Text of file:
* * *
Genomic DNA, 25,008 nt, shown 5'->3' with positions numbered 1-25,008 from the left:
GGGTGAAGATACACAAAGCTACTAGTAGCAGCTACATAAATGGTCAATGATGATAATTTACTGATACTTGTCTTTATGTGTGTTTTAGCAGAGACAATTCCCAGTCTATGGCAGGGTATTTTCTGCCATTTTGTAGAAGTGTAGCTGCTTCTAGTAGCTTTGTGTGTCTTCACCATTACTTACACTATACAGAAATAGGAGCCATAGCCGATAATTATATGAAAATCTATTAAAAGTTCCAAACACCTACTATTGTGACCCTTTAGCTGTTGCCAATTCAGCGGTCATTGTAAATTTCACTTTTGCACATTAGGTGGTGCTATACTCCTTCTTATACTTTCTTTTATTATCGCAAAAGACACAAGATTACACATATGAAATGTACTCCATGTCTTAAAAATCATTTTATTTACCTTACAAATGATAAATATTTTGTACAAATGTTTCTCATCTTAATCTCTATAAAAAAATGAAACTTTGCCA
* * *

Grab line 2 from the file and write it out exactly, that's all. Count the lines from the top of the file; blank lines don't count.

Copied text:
GGGTGAAGATACACAAAGCTACTAGTAGCAGCTACATAAATGGTCAATGATGATAATTTACTGATACTTGTCTTTATGTGTGTTTTAGCAGAGACAATTCCCAGTCTATGGCAGGGTATTTTCTGCCATTTTGTAGAAGTGTAGCTGCTTCTAGTAGCTTTGTGTGTCTTCACCATTACTTACACTATACAGAAATAGGAGCCATAGCCGATAATTATATGAAAATCTATTAAAAGTTCCAAACACCTACTATTGTGACCCTTTAGCTGTTGCCAATTCAGCGGTCATTGTAAATTTCACTTTTGCACATTAGGTGGTGCTATACTCCTTCTTATACTTTCTTTTATTATCGCAAAAGACACAAGATTACACATATGAAATGTACTCCATGTCTTAAAAATCATTTTATTTACCTTACAAATGATAAATATTTTGTACAAATGTTTCTCATCTTAATCTCTATAAAAAAATGAAACTTTGCCA